......................................... University Research Policies ............................................................................................................ Practicum and Critical Reflection Papers................................................................................................................................. 46 Appendix 3: M...44 Appendix 1: M...........................................................................................................................................................) .................................................... Video or Audio .......... 40 2..................................................Portfolio and Critical Reflection Paper .......................... 29 Completing the Capstone ................................................ 31 Unsuccessful Capstone Attempts..............................A.................................... 30 Approval of the Portfolio and Critical Reflection Paper .......... 40 1..................................................................................................................................... 38 7........... Creative Projects ... 41 3.............. URLs/Web Addresses..................................................... Declarations .................................. 42 Appendices ........ 50 iii .......................................................................... Institutional Review Board ............................................................. 39 CHAPTER VII ... 48 Appendix 4: Title Page (Required format for all theses.............................................................................................................................................................................................................................................. 32 Program Director’s Role ..... 38 6.................................................. Theses .........40 Scholarly Research/Copyright Conduct ............................................................................................................................................................................................................A.. Copyright .......................... 36 3...................................................... 31 Submission of Critical Reflection Paper ........................................................................................................................................... DigitalCommons@APUS .................................................................... 37 4........... Submission.......................... 35 1.......................................................................A..................................................................................................................................................................................................................... Textual Components .............................................................................. 35 2.......................................... 44 Appendix 2: M............ 38 5..................................................... Images and Tables ......................35 University Declarations and APUS Library Registration ............................................................................................................................................................................................................................. 33 CHAPTER VI ....................................................... 32 Faculty Role ...............................................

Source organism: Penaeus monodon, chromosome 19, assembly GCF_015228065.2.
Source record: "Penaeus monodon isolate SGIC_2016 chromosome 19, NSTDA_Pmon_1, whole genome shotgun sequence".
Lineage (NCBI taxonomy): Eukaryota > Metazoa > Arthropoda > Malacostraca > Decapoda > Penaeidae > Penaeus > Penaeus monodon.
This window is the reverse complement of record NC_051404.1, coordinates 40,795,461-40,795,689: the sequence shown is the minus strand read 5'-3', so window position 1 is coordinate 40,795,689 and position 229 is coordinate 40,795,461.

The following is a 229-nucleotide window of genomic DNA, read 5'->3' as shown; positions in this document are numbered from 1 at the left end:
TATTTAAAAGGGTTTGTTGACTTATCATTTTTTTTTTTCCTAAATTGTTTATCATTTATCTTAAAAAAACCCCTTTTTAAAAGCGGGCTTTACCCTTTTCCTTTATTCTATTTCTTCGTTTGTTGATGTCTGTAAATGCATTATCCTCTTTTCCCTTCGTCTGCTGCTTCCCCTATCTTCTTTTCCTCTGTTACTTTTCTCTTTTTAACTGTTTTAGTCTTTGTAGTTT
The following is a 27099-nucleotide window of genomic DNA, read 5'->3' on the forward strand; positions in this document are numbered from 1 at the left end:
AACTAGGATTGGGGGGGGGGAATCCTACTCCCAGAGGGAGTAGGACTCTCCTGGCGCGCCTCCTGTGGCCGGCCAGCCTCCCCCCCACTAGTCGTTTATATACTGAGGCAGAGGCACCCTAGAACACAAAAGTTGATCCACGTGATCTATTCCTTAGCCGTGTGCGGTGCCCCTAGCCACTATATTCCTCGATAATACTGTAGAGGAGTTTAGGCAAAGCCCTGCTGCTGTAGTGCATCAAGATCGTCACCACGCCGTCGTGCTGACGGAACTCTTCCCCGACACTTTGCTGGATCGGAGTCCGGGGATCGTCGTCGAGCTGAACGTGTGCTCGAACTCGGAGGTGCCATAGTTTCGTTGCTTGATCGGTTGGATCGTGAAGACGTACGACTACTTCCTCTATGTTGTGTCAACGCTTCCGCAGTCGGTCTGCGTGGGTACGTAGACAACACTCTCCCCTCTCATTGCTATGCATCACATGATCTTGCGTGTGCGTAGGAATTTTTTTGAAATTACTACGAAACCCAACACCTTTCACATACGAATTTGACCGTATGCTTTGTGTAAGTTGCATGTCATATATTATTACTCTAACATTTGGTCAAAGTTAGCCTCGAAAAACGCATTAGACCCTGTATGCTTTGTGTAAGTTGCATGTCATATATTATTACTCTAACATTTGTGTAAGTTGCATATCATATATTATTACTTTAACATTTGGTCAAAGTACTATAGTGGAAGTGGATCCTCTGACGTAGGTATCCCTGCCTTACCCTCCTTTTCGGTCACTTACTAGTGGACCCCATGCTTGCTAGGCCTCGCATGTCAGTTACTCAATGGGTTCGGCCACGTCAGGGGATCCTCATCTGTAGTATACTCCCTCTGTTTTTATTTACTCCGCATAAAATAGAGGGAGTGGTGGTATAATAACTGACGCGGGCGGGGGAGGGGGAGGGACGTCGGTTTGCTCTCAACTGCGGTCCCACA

..................................................................... 57 Appendix 11: Sample of List of Figures .... 55 Appendix 10: Sample of List of Tables .......................................... 60 Appendix 14: Critical Reflection Method Required for Completion of Practicum Paper....................... 59 Appendix 13: Sample of Practicum Organizational Consent Form ................................Appendix 5: Sample of Copyright Page (Required format for all theses..............................................................................................)............................... 58 Appendix 12: Sample of Permission to Quote or Reproduce Copyrighted Material Letter..... 62 Appendix 16: Checklist for Thesis/Capstone Submission to APUS Library ............................. 52 Appendix 7: Sample of Acknowledgments Page (Required format for all theses........... 54 Appendix 9: Sample of a Table of Contents ....... 63 iv .............................................. 61 Appendix 15: Sample of IRB Approval Letter ..................................) ....................................................... 53 Appendix 8: Sample of Abstract of the Thesis (Required format for all theses................................................ 51 Appendix 6: Sample of Dedication Page (Required format for all theses.........) ...)......................................................